Register to reply

Center of Mass

by ticklemepink20
Tags: mass
Share this thread:
Dec11-06, 12:52 PM
P: 1
[b]1. A composite slab has dimensions of d1=11.0cm, d2=2.80cm, and d3=13.0cm. Half the slab consists of aluminum (density=2.70g/cm^3) and half consists of iron (density=7.85g/cm^3). What are the x coordinate, y coordinate, and z coordinate of the slab's center of mass?

There's a figure in my book where the dimensions are for each the iron and aluminum. In other words, if you find the volume using the dimensions they give you, if you double it you have the volume for the whole figure.

I have no idea where to even begin.
I found the volume for each piece to be 400.4g

I tried finding the mass for each using p=m/v.
For the aluminum I got m=(400.4cm^3)(2.70g/cm^3) = 1081.08g
For the iron I got m=(400.4cm^3)(7.85g/cm^3) = 3143.17g

No clue how to find x, y, and please!!
Phys.Org News Partner Science news on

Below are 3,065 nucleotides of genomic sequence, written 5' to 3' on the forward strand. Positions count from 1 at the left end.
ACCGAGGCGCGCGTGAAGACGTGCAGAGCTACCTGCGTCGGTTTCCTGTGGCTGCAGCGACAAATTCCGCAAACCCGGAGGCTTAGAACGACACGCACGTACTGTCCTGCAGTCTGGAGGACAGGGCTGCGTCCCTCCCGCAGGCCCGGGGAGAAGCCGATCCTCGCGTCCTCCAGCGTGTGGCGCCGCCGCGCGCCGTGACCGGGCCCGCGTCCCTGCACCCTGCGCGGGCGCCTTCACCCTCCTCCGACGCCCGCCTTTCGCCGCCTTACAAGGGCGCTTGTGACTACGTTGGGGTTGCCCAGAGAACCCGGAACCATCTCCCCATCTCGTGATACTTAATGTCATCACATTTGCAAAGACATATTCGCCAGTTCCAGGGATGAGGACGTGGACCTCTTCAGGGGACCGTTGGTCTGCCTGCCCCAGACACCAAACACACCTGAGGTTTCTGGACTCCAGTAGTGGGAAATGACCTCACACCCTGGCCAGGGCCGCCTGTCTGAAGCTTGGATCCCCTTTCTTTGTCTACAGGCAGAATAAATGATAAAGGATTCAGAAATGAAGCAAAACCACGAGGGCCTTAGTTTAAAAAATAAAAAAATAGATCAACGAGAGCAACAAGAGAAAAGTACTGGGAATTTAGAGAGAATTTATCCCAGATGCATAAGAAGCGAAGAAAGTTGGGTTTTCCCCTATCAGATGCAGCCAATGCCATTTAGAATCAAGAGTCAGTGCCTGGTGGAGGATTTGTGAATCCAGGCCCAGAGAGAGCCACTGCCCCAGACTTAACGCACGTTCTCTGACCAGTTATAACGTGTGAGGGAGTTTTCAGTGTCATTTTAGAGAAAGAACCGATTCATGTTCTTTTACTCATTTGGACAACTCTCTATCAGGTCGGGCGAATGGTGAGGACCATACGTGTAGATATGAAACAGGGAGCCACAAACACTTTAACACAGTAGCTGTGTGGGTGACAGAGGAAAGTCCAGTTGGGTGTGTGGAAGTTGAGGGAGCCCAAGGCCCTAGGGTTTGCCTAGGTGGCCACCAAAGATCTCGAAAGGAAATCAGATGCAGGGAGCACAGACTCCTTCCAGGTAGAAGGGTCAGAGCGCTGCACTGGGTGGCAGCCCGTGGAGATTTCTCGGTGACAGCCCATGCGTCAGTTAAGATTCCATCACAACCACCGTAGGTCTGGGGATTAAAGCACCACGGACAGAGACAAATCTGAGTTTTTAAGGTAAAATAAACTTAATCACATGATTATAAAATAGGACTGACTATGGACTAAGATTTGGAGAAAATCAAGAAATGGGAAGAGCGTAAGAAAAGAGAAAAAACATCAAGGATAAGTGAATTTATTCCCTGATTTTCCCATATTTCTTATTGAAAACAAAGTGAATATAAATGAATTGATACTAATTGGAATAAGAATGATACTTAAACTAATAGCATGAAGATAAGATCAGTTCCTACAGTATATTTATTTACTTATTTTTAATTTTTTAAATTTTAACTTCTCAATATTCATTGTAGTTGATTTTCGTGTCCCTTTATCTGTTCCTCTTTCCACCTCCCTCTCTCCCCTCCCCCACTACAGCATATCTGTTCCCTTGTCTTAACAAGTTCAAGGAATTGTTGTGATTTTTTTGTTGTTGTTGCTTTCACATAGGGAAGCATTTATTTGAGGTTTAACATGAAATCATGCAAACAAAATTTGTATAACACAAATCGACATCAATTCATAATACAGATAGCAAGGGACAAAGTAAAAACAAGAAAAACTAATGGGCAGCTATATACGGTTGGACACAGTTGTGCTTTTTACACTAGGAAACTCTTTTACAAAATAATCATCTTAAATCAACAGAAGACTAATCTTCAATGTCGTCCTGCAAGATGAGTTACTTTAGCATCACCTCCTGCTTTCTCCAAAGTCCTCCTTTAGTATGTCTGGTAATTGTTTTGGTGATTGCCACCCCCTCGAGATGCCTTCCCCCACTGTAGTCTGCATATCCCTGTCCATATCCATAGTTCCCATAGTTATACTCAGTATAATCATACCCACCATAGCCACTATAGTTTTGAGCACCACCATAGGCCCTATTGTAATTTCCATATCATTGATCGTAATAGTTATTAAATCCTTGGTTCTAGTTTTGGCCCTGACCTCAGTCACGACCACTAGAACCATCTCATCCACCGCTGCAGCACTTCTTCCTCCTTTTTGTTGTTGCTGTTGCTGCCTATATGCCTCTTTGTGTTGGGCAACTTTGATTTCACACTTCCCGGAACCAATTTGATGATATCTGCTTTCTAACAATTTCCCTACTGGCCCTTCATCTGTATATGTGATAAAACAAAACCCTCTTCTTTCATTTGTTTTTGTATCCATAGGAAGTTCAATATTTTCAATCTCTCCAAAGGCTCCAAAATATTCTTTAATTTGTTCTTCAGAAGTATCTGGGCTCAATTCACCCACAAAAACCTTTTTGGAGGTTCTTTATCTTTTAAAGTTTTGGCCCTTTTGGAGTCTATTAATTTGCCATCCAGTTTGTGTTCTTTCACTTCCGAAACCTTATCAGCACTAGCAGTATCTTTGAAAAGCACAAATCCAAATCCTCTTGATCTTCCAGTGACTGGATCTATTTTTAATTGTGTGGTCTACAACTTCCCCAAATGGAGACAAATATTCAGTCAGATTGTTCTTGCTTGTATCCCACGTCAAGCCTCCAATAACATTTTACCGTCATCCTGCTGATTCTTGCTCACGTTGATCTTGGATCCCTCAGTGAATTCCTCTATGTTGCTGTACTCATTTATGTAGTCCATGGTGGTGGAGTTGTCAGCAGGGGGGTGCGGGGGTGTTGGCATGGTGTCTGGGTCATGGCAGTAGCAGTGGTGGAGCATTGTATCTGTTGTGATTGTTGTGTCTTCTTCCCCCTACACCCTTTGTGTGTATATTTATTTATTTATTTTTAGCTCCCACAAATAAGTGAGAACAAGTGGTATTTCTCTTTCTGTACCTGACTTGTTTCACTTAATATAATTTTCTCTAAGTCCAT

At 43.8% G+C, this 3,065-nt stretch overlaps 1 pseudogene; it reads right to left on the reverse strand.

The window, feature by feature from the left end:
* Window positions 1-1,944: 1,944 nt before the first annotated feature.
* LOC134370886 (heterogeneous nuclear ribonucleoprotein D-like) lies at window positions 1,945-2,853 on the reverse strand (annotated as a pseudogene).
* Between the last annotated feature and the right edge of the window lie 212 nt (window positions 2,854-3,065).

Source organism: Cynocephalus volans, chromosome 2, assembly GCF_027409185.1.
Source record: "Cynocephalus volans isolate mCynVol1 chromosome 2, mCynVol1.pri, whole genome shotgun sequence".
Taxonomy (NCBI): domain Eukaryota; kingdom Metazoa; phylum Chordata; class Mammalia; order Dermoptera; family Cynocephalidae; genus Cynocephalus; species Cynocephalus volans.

Experts defend operational earthquake forecasting, counter critiques
EU urged to convert TV frequencies to mobile broadband
Sierra Nevada freshwater runoff could drop 26 percent by 2100
Dec11-06, 01:01 PM
Sci Advisor
HW Helper
P: 3,031
If you are saying that each metal is a rectangle 11cm x 13cm with a thickness of 2.8cm stacked to make a total thickness of 5.6cm, then by symmetry the CM position is on a line through the centers of the big ractangular faces. You just need to find the position along the direction of the 5.6cm thickness. You can do that by using the mass and the CM positions of the individual metals.

Register to reply

Related Discussions
Center of gravity (it's not center of mass ) General Physics 28
The geometric center of the Earth and the center of mass Classical Physics 9
Can two objects with the same center of mass oscillate about that center? Introductory Physics Homework 0
Help with problem of Center of mass, linear mass density and total mass Introductory Physics Homework 1
The center of Mass perfectly match the center of Force-> General Physics 9